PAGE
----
Here we go again. United Nations peacekeepers act criminally and there is nothing the UN can do but the rhetoric implies there is. This most recent example isn’t about rape or sex slaves, it’s about trading weapons for gold. Maybe the Paks were thinking job security when they conducted their Gold-for-Arms program with DRC militias they were supposed to be disarming. Well, in all honesty, they were disarming them and then selling the weapons back for gold. Seems like a profitable enterprise to me. Perhaps the $1100 / man / month the UN pays Pakistan for their contribution isn’t enough.
Of course, the UN comes out with lofty statements denouncing the act, including this from the Secretary General:
“The Secretary-General looks forward to the early completion of the investigation. He will act upon its findings expeditiously and transparently. If wrong doing is found to have occurred, he will hold those responsible accountable.”
From he peacekeeping operation, MONUC, itself:
MONUC stressed that it “has an absolute zero-tolerance policy on misconduct and will remain vigilant in preventing egregious and unacceptable behavior.”
All well and good, but a farce. Unlike administrators working with the UN, there’s nothing the UN can do to discipline peacekeepers themselves. The reality is simply this: peacekeepers are above the law, there is nothing that can be done about them in the current regime.
You can’t use market tools like you can with private military companies. If the country or organization is not pleased with the performance of a private contractor, it can fire it and go with another firm. In the world of peacekeeping, not possible. Pakistan, Bangladesh, and India are 40% of the total peacekeeping manpower (including all three sectors: police, military observers, and troops). The UN can’t fire them. For example, Nepal simply promises not to send any of its military forces used for domestic human rights violations overseas on peacekeeping operations.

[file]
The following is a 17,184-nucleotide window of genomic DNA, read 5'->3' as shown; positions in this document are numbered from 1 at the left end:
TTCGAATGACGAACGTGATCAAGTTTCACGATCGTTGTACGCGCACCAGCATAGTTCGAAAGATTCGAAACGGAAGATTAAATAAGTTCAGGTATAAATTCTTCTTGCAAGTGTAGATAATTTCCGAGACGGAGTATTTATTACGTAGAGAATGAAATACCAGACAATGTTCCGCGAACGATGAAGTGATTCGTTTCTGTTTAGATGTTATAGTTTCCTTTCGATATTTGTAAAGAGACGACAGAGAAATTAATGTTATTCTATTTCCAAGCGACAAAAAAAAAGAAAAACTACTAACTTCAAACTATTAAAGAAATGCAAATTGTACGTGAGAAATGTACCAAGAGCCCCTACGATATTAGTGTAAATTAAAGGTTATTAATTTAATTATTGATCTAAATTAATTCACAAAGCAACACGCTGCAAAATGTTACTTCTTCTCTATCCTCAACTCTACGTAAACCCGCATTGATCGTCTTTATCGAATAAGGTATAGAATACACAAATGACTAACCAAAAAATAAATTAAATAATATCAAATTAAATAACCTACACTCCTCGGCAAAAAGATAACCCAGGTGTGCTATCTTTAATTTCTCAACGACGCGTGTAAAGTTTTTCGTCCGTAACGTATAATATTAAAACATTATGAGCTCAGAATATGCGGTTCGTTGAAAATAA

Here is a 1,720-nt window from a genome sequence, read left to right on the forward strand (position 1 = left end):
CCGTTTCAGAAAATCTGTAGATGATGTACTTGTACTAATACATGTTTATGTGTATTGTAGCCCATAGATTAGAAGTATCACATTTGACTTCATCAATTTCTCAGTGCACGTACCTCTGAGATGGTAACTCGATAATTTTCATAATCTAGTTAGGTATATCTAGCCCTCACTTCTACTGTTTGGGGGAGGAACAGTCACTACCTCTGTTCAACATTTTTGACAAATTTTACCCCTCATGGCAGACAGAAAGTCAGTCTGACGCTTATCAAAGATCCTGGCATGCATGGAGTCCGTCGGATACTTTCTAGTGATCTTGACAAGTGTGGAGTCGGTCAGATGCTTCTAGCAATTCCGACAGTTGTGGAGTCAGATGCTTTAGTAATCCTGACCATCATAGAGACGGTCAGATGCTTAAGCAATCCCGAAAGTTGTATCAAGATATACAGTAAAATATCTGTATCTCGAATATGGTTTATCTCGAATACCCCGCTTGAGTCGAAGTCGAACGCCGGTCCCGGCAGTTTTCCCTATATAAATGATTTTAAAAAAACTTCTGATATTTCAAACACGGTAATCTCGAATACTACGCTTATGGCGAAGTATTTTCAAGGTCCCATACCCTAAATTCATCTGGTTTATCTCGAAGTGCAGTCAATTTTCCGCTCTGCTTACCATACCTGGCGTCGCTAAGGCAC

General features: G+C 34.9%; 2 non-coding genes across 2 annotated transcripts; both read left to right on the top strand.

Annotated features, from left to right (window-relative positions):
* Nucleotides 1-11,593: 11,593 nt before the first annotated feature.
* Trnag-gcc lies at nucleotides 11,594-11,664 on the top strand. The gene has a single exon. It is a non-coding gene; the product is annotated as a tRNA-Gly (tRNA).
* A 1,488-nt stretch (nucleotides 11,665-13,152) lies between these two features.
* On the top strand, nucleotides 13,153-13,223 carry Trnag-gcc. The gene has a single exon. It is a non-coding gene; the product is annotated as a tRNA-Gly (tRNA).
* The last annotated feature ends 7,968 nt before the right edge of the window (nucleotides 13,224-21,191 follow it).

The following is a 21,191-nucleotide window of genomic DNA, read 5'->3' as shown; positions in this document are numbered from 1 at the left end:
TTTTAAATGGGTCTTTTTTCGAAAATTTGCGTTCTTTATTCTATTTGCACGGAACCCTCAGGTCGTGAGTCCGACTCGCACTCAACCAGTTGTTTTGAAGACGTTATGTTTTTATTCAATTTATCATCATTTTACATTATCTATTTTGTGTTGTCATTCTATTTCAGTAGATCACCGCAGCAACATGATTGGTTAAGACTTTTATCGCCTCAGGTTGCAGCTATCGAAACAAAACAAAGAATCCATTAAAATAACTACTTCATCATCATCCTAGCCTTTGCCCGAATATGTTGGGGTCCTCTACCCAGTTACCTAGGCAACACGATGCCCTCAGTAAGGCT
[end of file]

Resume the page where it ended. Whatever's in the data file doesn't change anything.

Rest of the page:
And what happens when the UN finds the Paks truly did get a little too entrepreneurial in DRC? The UN will simply ask Pakistan to rotate out the bad apples. The results of the 319 UN investigations into abuse by peacekeepers from Jan 2004 to Nov 2006?
Two-thirds of the allegations involved sexual exploitation and abuse. Following the investigations, 18 civilian personnel were summarily dismissed and 17 police and 144 military personnel were repatriated.
Were there instances where investigations didn’t take place? You betcha.
Just add more perspective, in the field of private contracting, it is entirely possible to use existing laws to regulate and provide oversight over contractors. In the case of the UN, where they have explicitly stated they are not party to international human rights regimes such as the Geneva Convention (the UN isn’t a state so never signed, and won’t because then it would be a “party” to the conflict), Blue Helmets are truly above and outside the law.
This Gold for Arms will blow over and nothing substantial will come of it. Next topic.